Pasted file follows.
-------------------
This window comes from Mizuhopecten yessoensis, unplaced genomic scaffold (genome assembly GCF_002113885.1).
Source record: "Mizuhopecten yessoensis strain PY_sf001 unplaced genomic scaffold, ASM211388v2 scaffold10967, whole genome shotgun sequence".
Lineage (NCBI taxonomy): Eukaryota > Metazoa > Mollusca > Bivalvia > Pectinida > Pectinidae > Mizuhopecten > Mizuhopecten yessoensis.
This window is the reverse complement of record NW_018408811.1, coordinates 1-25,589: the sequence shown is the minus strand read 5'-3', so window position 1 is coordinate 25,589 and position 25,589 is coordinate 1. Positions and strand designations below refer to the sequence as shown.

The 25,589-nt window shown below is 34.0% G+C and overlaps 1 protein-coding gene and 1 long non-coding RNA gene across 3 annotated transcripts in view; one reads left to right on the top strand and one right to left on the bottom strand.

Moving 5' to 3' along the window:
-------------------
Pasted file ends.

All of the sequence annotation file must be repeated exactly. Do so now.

This window comes from Mizuhopecten yessoensis, unplaced genomic scaffold (genome assembly GCF_002113885.1).
Source record: "Mizuhopecten yessoensis strain PY_sf001 unplaced genomic scaffold, ASM211388v2 scaffold10967, whole genome shotgun sequence".
Lineage (NCBI taxonomy): Eukaryota > Metazoa > Mollusca > Bivalvia > Pectinida > Pectinidae > Mizuhopecten > Mizuhopecten yessoensis.
This window is the reverse complement of record NW_018408811.1, coordinates 1-25,589: the sequence shown is the minus strand read 5'-3', so window position 1 is coordinate 25,589 and position 25,589 is coordinate 1. Positions and strand designations below refer to the sequence as shown.

The 25,589-nt window shown below is 34.0% G+C and overlaps 1 protein-coding gene and 1 long non-coding RNA gene across 3 annotated transcripts in view; one reads left to right on the top strand and one right to left on the bottom strand.

Moving 5' to 3' along the window: